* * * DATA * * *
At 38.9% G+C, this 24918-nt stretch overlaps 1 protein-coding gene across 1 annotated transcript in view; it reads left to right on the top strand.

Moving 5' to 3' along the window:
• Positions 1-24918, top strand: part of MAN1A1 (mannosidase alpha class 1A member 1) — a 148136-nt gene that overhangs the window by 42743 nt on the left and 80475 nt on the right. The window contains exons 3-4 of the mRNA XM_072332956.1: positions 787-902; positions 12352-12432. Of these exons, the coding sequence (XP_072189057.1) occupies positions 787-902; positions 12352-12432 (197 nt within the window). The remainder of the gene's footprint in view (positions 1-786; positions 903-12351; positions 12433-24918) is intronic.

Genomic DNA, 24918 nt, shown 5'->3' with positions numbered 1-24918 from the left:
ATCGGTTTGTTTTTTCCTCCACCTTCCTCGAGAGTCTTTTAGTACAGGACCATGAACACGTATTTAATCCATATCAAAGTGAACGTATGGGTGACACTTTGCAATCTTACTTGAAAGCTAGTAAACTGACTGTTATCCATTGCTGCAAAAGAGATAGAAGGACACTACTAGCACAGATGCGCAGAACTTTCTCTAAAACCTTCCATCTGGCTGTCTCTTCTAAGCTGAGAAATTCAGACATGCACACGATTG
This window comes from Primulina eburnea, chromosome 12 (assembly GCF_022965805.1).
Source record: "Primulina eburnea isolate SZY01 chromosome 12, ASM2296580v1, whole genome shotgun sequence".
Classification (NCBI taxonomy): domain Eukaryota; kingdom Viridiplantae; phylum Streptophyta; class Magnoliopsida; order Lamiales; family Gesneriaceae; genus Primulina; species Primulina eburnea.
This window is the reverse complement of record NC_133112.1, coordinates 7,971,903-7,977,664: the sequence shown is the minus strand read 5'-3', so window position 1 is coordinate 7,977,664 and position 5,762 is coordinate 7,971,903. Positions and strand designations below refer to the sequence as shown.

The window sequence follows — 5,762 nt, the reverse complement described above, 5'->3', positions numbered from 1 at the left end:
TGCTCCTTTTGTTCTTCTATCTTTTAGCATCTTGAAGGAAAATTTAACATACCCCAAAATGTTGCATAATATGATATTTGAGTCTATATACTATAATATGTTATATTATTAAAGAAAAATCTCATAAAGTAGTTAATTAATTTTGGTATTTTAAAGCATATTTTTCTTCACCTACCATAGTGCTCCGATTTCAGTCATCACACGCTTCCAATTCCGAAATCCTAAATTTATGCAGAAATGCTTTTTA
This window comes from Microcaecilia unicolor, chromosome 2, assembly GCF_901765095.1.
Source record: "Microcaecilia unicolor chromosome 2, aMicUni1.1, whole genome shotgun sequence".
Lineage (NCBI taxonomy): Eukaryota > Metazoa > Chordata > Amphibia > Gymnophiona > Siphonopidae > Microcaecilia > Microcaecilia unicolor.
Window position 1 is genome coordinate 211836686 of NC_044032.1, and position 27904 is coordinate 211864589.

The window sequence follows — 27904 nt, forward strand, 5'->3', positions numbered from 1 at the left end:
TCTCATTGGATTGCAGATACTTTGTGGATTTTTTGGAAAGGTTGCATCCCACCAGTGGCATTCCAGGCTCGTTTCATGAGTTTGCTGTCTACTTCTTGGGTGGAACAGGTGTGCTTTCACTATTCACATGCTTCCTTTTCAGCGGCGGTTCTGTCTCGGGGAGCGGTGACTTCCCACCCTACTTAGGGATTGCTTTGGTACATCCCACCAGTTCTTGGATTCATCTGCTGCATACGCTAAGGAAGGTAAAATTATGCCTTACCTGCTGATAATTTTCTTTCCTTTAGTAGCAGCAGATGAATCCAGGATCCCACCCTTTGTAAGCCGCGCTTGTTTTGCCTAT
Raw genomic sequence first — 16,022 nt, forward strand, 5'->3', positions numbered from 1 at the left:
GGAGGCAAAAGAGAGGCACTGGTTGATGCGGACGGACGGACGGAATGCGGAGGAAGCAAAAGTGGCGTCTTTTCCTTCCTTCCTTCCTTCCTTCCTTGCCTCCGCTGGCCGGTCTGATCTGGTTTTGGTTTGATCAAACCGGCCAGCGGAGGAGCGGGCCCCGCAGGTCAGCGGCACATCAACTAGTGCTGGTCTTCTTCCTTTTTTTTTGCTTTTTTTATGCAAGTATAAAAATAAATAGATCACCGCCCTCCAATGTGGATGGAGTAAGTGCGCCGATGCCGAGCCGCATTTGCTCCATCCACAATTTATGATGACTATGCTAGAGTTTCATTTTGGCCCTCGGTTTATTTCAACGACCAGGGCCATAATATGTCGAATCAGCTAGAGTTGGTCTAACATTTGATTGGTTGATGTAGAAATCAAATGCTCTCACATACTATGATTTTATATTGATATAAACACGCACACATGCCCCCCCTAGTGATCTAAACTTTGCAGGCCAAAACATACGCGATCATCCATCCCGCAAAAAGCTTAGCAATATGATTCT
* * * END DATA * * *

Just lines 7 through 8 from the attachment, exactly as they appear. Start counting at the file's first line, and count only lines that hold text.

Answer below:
Source record: "Primulina eburnea isolate SZY01 chromosome 12, ASM2296580v1, whole genome shotgun sequence".
Classification (NCBI taxonomy): domain Eukaryota; kingdom Viridiplantae; phylum Streptophyta; class Magnoliopsida; order Lamiales; family Gesneriaceae; genus Primulina; species Primulina eburnea.